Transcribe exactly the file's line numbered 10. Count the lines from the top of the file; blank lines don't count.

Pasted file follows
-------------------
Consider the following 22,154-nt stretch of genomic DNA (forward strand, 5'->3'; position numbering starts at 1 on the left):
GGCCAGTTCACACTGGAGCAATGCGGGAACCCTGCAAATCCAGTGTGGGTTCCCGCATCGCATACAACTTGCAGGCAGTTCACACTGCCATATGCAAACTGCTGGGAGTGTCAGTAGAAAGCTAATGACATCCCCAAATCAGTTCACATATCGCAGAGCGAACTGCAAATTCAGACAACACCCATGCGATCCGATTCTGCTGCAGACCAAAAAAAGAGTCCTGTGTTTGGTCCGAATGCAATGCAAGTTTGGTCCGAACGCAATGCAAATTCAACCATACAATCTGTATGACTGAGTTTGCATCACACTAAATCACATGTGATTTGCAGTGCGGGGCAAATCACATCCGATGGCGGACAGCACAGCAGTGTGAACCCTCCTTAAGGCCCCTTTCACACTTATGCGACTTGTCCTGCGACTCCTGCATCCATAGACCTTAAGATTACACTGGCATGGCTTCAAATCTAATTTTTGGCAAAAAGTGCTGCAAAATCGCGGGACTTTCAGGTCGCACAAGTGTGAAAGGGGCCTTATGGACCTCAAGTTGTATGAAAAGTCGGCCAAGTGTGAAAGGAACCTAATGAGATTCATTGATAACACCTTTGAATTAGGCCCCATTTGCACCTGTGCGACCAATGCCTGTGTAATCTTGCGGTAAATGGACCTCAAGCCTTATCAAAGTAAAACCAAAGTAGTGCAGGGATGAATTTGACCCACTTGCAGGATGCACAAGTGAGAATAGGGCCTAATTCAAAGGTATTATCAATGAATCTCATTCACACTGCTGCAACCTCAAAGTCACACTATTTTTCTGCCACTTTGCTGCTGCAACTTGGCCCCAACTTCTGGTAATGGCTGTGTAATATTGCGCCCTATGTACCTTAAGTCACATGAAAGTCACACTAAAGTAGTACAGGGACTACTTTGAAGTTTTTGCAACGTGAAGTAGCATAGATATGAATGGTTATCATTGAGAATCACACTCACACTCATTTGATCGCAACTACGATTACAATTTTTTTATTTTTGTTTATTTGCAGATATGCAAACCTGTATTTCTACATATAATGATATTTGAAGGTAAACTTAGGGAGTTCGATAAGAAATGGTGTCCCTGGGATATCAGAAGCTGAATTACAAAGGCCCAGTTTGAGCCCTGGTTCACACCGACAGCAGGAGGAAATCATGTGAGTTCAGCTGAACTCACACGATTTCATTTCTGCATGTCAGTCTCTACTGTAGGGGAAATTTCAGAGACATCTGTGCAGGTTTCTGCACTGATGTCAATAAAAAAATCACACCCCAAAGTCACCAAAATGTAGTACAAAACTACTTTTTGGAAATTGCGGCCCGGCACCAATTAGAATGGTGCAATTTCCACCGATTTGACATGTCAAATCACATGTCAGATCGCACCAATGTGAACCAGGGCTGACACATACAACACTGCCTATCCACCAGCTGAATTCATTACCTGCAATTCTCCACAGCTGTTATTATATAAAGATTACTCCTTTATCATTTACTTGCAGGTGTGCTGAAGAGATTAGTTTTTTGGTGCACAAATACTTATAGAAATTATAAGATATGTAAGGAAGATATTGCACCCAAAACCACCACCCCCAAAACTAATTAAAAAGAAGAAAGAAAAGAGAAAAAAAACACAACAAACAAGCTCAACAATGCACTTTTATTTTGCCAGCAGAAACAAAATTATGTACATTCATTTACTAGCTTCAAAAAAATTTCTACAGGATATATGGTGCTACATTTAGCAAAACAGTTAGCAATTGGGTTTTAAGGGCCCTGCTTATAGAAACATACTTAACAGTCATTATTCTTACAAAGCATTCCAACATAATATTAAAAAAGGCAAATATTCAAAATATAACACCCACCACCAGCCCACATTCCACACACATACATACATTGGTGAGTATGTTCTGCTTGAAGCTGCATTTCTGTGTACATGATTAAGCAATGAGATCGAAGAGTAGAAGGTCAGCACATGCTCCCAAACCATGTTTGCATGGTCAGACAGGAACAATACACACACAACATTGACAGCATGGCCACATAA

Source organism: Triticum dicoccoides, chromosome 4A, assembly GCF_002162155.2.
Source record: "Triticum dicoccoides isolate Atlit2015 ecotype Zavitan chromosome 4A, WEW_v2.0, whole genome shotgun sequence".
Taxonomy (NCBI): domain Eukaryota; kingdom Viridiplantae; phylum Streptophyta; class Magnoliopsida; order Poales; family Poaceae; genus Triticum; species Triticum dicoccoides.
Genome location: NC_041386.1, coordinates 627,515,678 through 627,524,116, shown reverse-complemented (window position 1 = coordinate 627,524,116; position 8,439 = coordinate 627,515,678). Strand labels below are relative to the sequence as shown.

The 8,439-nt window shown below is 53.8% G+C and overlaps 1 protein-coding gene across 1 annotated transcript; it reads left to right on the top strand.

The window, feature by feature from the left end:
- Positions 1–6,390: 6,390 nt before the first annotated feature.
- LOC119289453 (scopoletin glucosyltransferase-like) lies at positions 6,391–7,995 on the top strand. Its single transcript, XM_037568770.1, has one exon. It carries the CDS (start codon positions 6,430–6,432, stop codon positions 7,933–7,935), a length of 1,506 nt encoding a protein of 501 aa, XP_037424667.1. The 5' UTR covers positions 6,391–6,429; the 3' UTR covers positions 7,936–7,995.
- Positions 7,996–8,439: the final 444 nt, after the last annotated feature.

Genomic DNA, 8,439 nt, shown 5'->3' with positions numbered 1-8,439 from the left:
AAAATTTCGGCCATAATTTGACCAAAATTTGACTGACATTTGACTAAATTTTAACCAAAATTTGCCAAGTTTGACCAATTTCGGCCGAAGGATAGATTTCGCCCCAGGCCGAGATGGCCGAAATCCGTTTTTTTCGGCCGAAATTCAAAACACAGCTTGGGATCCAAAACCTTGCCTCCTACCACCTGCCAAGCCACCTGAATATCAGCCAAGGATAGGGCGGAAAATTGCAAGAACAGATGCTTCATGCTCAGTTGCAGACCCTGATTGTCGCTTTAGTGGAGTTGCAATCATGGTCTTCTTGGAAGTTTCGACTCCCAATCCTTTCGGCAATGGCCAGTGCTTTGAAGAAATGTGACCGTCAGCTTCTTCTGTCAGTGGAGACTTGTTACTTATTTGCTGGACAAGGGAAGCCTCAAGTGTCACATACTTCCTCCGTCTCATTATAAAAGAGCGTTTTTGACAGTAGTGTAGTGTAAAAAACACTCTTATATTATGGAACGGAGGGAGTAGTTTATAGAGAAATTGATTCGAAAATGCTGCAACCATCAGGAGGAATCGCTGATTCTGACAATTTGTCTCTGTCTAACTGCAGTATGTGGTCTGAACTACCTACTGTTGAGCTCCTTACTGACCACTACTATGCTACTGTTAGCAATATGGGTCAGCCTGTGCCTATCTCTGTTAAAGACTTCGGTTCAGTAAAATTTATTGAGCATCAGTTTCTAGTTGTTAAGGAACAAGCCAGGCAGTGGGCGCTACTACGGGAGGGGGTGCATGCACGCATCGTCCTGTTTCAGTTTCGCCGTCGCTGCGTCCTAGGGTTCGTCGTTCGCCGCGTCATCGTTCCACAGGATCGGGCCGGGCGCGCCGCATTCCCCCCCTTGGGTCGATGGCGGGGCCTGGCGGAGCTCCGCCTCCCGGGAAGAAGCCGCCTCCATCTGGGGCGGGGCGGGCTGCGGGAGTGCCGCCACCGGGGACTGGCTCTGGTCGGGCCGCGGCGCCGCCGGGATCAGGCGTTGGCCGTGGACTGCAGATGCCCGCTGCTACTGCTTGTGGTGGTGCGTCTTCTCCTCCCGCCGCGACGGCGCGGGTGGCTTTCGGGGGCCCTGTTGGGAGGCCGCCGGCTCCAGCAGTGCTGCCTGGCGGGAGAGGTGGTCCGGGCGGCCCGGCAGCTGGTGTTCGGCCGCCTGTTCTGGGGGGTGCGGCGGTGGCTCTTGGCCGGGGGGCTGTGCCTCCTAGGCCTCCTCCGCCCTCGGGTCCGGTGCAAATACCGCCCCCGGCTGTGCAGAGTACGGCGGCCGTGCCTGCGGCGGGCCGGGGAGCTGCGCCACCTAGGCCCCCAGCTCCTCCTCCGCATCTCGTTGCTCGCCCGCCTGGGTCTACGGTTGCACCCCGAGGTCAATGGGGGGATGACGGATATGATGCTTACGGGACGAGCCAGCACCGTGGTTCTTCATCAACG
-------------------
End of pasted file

- LOC119289453 (scopoletin glucosyltransferase-like) lies at positions 6,391–7,995 on the top strand. Its single transcript, XM_037568770.1, has one exon. It carries the CDS (start codon positions 6,430–6,432, stop codon positions 7,933–7,935), a length of 1,506 nt encoding a protein of 501 aa, XP_037424667.1. The 5' UTR covers positions 6,391–6,429; the 3' UTR covers positions 7,936–7,995.